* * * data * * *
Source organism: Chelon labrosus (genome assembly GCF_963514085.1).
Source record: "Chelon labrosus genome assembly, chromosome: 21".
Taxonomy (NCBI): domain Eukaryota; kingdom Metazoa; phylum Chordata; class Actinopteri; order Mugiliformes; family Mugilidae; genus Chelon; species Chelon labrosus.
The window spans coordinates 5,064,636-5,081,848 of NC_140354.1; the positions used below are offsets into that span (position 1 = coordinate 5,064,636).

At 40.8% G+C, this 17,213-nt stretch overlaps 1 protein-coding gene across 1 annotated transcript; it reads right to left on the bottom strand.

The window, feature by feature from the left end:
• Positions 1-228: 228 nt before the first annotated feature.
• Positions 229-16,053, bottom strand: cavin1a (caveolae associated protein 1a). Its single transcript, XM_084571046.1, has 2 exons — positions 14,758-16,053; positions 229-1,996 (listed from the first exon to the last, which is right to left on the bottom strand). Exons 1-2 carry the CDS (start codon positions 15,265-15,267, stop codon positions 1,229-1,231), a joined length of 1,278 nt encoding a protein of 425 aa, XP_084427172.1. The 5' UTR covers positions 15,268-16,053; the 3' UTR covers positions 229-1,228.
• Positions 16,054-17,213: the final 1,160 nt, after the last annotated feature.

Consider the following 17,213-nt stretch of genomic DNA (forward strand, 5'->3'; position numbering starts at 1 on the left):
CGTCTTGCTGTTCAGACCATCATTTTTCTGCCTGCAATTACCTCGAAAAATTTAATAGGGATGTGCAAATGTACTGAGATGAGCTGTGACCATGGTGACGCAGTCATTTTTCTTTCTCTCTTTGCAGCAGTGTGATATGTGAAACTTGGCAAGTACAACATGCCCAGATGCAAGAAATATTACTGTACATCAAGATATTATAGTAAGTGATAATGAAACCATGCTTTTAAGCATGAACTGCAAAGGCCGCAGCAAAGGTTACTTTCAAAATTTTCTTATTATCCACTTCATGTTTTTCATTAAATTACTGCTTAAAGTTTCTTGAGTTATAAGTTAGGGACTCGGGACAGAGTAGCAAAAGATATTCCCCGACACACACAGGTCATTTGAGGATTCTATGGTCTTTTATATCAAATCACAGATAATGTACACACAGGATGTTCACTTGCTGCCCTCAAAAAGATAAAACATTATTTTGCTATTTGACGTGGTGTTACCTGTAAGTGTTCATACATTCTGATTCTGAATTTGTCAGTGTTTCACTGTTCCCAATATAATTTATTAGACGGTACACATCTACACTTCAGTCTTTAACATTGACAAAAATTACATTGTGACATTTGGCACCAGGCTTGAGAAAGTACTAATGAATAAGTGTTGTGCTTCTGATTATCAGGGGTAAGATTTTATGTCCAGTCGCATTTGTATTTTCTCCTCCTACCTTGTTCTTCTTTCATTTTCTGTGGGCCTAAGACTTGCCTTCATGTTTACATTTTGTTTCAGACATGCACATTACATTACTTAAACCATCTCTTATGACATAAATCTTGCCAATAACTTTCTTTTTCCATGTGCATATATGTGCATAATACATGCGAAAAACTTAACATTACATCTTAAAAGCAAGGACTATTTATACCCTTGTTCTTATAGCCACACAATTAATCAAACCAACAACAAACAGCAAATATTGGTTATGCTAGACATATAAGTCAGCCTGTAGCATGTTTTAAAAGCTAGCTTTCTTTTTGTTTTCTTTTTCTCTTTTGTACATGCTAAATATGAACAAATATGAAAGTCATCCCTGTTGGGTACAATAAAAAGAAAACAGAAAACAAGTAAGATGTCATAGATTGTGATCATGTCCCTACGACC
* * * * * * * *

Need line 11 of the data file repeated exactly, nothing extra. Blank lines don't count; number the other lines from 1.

CGTCTTGCTGTTCAGACCATCATTTTTCTGCCTGCAATTACCTCGAAAAATTTAATAGGGATGTGCAAATGTACTGAGATGAGCTGTGACCATGGTGACGCAGTCATTTTTCTTTCTCTCTTTGCAGCAGTGTGATATGTGAAACTTGGCAAGTACAACATGCCCAGATGCAAGAAATATTACTGTACATCAAGATATTATAGTAAGTGATAATGAAACCATGCTTTTAAGCATGAACTGCAAAGGCCGCAGCAAAGGTTACTTTCAAAATTTTCTTATTATCCACTTCATGTTTTTCATTAAATTACTGCTTAAAGTTTCTTGAGTTATAAGTTAGGGACTCGGGACAGAGTAGCAAAAGATATTCCCCGACACACACAGGTCATTTGAGGATTCTATGGTCTTTTATATCAAATCACAGATAATGTACACACAGGATGTTCACTTGCTGCCCTCAAAAAGATAAAACATTATTTTGCTATTTGACGTGGTGTTACCTGTAAGTGTTCATACATTCTGATTCTGAATTTGTCAGTGTTTCACTGTTCCCAATATAATTTATTAGACGGTACACATCTACACTTCAGTCTTTAACATTGACAAAAATTACATTGTGACATTTGGCACCAGGCTTGAGAAAGTACTAATGAATAAGTGTTGTGCTTCTGATTATCAGGGGTAAGATTTTATGTCCAGTCGCATTTGTATTTTCTCCTCCTACCTTGTTCTTCTTTCATTTTCTGTGGGCCTAAGACTTGCCTTCATGTTTACATTTTGTTTCAGACATGCACATTACATTACTTAAACCATCTCTTATGACATAAATCTTGCCAATAACTTTCTTTTTCCATGTGCATATATGTGCATAATACATGCGAAAAACTTAACATTACATCTTAAAAGCAAGGACTATTTATACCCTTGTTCTTATAGCCACACAATTAATCAAACCAACAACAAACAGCAAATATTGGTTATGCTAGACATATAAGTCAGCCTGTAGCATGTTTTAAAAGCTAGCTTTCTTTTTGTTTTCTTTTTCTCTTTTGTACATGCTAAATATGAACAAATATGAAAGTCATCCCTGTTGGGTACAATAAAAAGAAAACAGAAAACAAGTAAGATGTCATAGATTGTGATCATGTCCCTACGACC